In recent years, critical thinking skills have been recognized as a necessary component of nursing education. There’s an obvious reason for this: health care today is a complex, high-tech environment, and bedside nurses have to make complex decisions in order to deliver safe, effective patient care.
But there’s been a lot less discussion about the critical thinking skills needed by nurse managers, who also must function in a highly complex environment. Many nurse managers have risen to their current positions based on their competence in a clinical role, without any formal training or experience in leadership and management skills. They somehow have to learn to think critically about unfamiliar areas like finance, budgeting, staffing, strategic planning, and quality assurance. Without critical thinking skills, nurse managers can’t make day-to-day decisions strategically, with an eye toward advancing the goals of the organization.
Through critical thinking skills, a nurse manager can become a transformational leader. She or he can challenge assumptions, develop a more robust understanding of a problem’s underlying causes, and generate more creative solutions when using critical thinking. Without these skills, a manager may fall back on reactive, automatic responses to problems – and miss the opportunity to make changes that are visionary and goal-driven.
In 2010, a group of nurse researchers designed a study that would allow them to measure the effects of a manager’s critical thinking skills on the attitude of the floor nurses that person was managing. They concluded that nurse managers with stronger critical thinking skills were better able to create positive practice environments that correlated with higher job satisfaction and better retention of staff nurses. Nurses who work in a positive environment are thought to be less susceptible to the effects of burnout, putting them in a better position to deliver high-quality care and keep patients safe.
A Medscape article about critical thinking skills for nurse managers illustrated, with a hypothetical example, the difference a strong leader can make. It presented a case study about a manager facing a scheduling conflict over the holidays. In the past, staff nurses with seniority were given first choice of days off, leaving more junior nurses dissatisfied. The reactive way of thinking would be continue on with this same policy – without challenging current assumptions about seniority, fairness, and staff satisfaction. Yet a manager with critical thinking skills might look at alternatives that improve staff satisfaction and enhance the goal of self-governance – and then form a unit committee to produce a holiday schedule with sufficient staffing.
To further develop critical thinking skills outside of clinical areas, nurse managers can adopt the following habits:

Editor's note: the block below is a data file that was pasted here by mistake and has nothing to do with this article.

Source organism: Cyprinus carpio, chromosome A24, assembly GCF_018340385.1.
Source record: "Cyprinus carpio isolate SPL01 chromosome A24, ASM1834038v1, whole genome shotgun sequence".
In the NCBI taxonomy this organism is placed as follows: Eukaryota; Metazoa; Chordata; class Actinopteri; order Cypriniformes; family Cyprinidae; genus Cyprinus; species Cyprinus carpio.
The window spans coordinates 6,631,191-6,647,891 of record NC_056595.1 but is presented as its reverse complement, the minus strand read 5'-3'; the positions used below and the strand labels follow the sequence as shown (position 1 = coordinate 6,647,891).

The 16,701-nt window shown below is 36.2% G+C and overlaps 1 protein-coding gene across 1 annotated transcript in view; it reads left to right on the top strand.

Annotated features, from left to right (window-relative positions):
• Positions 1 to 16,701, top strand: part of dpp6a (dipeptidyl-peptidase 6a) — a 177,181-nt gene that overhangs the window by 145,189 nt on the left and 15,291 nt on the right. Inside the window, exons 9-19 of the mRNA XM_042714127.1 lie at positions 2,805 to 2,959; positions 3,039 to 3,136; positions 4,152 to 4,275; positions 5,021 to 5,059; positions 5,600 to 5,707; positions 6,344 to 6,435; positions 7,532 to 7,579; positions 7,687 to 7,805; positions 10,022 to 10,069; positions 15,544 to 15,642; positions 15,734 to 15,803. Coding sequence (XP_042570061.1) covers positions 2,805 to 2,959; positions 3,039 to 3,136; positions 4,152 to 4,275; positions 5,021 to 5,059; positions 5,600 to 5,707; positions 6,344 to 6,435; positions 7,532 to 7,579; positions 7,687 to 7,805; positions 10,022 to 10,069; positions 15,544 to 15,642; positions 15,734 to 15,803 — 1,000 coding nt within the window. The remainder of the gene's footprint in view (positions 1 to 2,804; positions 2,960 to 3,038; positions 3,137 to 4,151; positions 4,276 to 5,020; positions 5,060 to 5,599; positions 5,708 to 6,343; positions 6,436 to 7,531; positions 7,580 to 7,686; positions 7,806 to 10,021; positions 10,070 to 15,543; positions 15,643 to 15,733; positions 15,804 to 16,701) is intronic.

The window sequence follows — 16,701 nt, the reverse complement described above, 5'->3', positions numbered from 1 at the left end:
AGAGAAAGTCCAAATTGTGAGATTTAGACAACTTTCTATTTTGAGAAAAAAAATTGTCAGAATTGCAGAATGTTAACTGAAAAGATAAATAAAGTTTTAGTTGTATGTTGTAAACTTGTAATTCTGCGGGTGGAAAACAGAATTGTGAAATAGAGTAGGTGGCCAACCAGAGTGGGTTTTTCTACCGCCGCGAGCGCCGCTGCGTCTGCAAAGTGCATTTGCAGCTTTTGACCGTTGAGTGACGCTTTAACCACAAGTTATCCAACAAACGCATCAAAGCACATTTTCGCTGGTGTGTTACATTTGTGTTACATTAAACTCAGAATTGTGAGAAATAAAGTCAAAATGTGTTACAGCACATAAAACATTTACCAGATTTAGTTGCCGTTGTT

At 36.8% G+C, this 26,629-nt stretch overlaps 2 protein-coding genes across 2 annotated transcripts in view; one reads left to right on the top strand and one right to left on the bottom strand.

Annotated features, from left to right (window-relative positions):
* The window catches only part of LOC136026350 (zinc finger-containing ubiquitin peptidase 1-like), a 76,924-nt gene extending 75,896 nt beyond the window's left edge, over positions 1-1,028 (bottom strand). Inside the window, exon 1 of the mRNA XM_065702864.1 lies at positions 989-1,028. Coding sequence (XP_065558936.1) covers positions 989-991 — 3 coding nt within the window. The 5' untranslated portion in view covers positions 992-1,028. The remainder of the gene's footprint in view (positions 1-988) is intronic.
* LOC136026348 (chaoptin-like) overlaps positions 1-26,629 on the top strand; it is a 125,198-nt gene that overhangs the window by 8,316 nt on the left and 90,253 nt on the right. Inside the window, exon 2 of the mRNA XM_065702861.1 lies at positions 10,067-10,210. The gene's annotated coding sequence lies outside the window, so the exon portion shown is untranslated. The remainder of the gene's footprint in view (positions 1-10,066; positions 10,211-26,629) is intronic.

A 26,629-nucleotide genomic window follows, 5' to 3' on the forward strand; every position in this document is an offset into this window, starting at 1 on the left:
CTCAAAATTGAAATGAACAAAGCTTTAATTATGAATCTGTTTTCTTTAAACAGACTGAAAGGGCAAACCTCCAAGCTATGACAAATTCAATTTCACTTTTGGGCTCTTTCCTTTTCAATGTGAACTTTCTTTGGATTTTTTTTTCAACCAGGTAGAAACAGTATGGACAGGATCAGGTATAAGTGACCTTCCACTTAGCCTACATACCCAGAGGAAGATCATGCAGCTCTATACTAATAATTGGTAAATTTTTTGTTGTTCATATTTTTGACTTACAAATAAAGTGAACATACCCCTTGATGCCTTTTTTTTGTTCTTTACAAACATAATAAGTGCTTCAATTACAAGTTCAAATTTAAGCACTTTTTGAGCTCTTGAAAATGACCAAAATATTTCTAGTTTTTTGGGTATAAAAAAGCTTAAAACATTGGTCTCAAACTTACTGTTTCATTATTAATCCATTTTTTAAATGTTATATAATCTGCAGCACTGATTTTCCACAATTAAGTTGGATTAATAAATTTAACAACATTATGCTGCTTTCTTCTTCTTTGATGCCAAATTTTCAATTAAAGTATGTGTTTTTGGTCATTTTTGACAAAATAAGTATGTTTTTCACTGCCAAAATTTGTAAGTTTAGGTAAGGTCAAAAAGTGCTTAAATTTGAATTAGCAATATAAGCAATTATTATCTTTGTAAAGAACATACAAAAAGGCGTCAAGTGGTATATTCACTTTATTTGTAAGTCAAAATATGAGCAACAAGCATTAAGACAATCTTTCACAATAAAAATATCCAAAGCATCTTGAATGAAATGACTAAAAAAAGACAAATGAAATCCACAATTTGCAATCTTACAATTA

- Suspend judgment, and demonstrate open-mindedness for other departments and other views. This allows you to work as a team with other leaders, and to balance the goals and interests of various departments – which benefits the organization as a whole.
- When confronted with a problem or situation, seek out the truth by actively investigating a problem or situation.
- Ask questions about anything you may not fully understand and never be afraid to admit to a lack of knowledge. Gathering data in this way is crucial to making informed decisions, and to building a full understanding of both your organization and the current industry environment.
- Reflect on your own thinking process and the ways in which you reach a conclusion. Identifying a personal bias is the first step toward eliminating it, allowing you to move toward more objective or multi-dimensional ways of thinking.
- Look for a mentor with more experience than you have and join professional organizations, in order to gain experiential knowledge and build a network of colleagues whom you could turn to for advice when needed?
The Medscape article mentioned above also describes this innovative way to further develop critical thinking skills:
One way nurse managers can develop critical thinking is to start writing in a reflective journal. Establishing a consistent routine of writing at least weekly in a journal can improve critical thinking (Profetta-McGrath, 2005). Writing about critical incidents, complex situations that require decision making, as well as emotions and feelings about interactions and events stimulate analysis, synthesis, judgment, and creativity that are components of critical thinking. Through the process of writing, connections are made between theory and practice. Patterns of behaviors are recognized and a hypothesis may be formed that can lead to a change in practice (Profetta-McGrath, 2005).
But by far, the most effective way to expand critical thinking skills is through education. When you acquire a broader view of health care, from a systems and policy perspective, you equip yourself to make strategic decisions at the managerial or executive level. Highly effective nurse leaders know this, and have made education their ally.
American Sentinel’s online MSN, nursing management and organizational leadership specialization degree is designed for experienced nurse professional who seek to develop both management and leadership skills. Through case studies and hands-on course work, nurses examine the various human resource challenges facing an organization as well as the dynamic nature of the strategic planning and management processes.